Edwin Croswell succeeded Judge Cantine as editor and one of the proprietors of the "Argus" in 1821, under the urging of such men as Martin Van Buren, Benjamin F. Butler, and Judge Duer, then leaders of the Democratic party in the State. Edwin Croswell, before long, was a power in the politics of both State and Nation. As a political writer his only rival was Thurlow Weed. A contemporary said of Croswell: "As a party political editor he has few, if any, superiors in the Untied States . . . . . His style of writing is more polished than that of most American journalists; indeed, it is somewhat remarkable that a man educated to business pursuits should acquire so nice and cultivated a literary taste, and a style so pleasing and perspicuous." In to the political aspects of his life we need not go except as it bore on journalism. This grew out of a desire to retain political patronage, which to him was bound up in the Sate printing contract, which was more often a symbol than a profit. At a later time, when the fight with Weed was at its height, the "Argus" took the contract for the State's printing without pay, although even this did not prevent Weed's getting a later contract at a good price.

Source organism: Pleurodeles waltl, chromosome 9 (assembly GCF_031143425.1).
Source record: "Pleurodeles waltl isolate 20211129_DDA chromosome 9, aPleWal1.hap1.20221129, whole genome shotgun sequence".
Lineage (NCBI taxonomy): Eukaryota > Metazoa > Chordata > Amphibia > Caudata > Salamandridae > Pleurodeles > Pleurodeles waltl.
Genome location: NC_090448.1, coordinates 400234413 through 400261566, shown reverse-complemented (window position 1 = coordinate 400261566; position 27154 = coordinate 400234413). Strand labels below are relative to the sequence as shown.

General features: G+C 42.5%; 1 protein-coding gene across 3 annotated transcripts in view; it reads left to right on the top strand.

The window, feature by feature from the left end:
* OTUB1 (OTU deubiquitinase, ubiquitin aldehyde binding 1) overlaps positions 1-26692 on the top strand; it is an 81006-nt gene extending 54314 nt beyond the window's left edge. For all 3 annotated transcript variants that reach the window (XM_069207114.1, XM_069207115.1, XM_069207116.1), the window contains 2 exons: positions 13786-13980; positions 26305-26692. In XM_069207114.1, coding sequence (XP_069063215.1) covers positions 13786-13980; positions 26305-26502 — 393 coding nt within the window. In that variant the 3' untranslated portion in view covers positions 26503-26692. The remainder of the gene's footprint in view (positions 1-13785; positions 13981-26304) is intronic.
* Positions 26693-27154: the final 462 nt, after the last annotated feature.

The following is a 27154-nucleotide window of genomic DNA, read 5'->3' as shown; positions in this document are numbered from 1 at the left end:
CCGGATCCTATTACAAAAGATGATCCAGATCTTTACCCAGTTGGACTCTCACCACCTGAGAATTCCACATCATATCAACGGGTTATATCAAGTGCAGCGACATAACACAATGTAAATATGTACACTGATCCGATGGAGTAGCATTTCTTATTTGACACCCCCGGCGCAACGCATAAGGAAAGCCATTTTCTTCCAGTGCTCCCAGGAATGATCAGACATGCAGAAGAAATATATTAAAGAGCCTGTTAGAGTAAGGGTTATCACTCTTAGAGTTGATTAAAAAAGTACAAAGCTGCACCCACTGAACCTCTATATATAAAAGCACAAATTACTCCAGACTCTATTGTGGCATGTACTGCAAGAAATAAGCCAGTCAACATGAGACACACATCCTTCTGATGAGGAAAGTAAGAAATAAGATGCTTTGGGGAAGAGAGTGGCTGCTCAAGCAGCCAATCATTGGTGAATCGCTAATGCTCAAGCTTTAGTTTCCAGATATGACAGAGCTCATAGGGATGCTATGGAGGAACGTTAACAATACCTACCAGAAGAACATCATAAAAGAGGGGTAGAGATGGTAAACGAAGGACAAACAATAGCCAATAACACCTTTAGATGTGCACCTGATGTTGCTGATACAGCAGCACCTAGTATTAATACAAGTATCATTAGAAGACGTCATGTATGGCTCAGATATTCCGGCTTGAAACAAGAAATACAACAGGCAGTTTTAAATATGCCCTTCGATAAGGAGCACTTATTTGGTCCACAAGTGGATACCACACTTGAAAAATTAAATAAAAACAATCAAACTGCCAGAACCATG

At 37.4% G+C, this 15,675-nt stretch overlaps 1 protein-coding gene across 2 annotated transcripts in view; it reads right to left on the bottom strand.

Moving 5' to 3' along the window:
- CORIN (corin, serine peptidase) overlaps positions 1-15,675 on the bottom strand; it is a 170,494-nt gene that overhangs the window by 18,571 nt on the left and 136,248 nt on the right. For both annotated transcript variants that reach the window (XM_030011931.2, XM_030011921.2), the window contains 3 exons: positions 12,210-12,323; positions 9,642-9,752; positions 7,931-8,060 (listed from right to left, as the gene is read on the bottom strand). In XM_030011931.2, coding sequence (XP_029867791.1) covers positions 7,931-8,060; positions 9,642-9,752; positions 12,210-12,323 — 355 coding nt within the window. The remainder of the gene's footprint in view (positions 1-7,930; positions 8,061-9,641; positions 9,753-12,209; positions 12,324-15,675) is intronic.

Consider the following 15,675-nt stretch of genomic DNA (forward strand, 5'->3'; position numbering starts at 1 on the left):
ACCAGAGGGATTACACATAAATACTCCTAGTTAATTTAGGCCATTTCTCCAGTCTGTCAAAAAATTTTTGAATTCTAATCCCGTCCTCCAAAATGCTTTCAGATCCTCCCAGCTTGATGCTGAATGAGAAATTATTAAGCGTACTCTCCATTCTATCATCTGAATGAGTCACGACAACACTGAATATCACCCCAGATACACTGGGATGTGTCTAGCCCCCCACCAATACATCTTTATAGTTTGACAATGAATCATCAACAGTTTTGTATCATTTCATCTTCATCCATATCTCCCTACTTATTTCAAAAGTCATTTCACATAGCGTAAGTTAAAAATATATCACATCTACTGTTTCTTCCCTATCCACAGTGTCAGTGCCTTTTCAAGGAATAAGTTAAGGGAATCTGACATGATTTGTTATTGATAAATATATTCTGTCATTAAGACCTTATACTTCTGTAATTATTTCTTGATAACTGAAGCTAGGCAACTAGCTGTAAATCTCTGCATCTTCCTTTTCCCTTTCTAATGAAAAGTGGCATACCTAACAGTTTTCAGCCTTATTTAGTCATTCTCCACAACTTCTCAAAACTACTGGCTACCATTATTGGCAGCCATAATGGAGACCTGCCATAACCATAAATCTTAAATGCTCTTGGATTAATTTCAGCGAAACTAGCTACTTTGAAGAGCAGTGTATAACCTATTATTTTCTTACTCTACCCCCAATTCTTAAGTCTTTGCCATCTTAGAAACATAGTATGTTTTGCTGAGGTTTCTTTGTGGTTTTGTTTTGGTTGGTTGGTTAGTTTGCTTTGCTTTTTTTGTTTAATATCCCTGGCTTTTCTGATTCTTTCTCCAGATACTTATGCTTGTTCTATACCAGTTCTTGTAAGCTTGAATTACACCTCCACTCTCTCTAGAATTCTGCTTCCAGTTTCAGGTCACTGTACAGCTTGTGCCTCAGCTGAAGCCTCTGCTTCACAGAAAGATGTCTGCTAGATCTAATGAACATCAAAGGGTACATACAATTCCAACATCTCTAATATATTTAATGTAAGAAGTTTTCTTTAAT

Thurlow Weed is the great name in Albany journalism as it was in politics. He was the State "boss," and probably hoped to extend his reign over the Nation in Johnson's time. The triumvirate of Weed-Seward-Greeley was exceedingly powerful while it remained intact. The later addition of Raymond and his "New York Times," led to the loss of Greeley and probably cost Seward the nomination for the presidency over Lincoln, although weed was instrumental in both forming and in keeping a wide control of the Republican party. His political career has been discussed elsewhere in this work. It is right, however, to realize that is was as a dominant journalist that he accomplished many of his political feats.